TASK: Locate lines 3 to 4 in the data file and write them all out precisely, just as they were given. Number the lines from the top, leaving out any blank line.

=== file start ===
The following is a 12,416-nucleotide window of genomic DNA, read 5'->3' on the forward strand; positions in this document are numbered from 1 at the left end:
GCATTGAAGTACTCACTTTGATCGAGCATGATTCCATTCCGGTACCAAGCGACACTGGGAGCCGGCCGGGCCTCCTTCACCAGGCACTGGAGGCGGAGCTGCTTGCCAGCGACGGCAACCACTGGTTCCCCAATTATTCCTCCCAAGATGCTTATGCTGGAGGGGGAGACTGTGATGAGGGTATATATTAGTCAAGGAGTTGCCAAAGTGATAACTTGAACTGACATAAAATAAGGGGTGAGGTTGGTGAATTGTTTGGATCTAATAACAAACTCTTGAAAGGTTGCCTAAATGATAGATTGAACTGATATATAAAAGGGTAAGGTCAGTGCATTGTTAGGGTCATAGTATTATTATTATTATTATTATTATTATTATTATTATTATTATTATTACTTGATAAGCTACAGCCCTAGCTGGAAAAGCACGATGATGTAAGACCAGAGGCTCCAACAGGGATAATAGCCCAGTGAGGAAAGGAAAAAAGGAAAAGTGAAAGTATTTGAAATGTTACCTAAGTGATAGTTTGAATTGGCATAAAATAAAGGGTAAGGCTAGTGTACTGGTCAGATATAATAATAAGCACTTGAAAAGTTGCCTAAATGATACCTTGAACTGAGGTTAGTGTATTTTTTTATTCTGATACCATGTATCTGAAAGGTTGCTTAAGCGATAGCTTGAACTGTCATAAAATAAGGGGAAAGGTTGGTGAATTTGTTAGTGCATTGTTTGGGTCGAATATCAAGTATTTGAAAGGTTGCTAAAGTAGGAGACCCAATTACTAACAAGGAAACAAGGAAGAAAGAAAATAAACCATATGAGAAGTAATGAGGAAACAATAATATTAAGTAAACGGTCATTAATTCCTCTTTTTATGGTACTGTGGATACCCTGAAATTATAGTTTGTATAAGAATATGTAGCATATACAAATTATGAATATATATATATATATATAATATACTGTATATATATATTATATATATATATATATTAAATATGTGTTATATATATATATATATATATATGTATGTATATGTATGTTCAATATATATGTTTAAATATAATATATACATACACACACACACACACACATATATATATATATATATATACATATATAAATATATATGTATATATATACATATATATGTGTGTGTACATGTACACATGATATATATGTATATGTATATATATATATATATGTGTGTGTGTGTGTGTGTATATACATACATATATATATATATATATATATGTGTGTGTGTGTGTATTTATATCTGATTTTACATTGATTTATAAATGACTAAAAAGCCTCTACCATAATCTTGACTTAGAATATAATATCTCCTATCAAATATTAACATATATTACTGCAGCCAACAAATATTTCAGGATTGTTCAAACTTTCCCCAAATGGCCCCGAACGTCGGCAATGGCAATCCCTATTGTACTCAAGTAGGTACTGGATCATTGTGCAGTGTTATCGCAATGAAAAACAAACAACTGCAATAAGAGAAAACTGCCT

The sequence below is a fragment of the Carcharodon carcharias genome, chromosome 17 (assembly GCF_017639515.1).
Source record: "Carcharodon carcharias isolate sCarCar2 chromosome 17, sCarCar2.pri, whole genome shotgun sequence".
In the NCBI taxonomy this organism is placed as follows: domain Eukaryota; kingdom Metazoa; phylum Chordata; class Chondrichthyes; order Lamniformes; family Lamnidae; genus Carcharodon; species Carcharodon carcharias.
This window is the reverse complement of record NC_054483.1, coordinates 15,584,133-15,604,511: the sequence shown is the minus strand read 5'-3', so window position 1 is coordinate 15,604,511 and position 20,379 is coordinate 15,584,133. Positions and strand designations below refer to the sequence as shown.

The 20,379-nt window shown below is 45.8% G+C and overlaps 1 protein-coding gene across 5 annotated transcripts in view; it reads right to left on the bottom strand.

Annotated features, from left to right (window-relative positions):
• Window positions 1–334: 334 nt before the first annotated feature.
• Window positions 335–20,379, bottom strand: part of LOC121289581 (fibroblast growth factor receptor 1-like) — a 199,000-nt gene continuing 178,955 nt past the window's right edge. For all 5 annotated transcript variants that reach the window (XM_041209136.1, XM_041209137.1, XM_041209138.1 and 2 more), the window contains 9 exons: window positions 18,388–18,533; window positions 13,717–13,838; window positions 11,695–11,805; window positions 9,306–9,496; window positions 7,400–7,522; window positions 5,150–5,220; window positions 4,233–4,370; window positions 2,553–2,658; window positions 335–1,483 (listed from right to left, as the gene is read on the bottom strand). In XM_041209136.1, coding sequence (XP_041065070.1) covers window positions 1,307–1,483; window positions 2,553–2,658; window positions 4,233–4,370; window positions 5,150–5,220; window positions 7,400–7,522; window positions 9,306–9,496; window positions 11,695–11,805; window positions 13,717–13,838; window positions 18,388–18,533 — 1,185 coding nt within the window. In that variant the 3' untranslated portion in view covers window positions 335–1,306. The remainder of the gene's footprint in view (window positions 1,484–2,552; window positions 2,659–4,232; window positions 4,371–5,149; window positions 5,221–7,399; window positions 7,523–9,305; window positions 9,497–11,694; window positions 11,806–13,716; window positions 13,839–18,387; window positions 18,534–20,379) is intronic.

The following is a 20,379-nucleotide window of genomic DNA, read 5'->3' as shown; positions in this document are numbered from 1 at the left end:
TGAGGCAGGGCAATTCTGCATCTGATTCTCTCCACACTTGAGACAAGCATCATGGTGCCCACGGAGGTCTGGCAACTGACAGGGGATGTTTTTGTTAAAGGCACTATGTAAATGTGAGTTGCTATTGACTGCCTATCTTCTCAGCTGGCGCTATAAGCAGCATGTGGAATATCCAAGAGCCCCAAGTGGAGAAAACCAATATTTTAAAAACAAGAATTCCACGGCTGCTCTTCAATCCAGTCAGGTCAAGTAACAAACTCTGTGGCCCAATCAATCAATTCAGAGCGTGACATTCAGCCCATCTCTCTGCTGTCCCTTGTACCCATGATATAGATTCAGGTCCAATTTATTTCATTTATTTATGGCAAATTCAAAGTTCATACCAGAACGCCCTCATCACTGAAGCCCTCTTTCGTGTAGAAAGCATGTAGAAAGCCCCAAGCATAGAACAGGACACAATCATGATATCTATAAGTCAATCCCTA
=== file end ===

The sequence below is a fragment of the Carcharodon carcharias genome, chromosome 17 (assembly GCF_017639515.1).
Source record: "Carcharodon carcharias isolate sCarCar2 chromosome 17, sCarCar2.pri, whole genome shotgun sequence".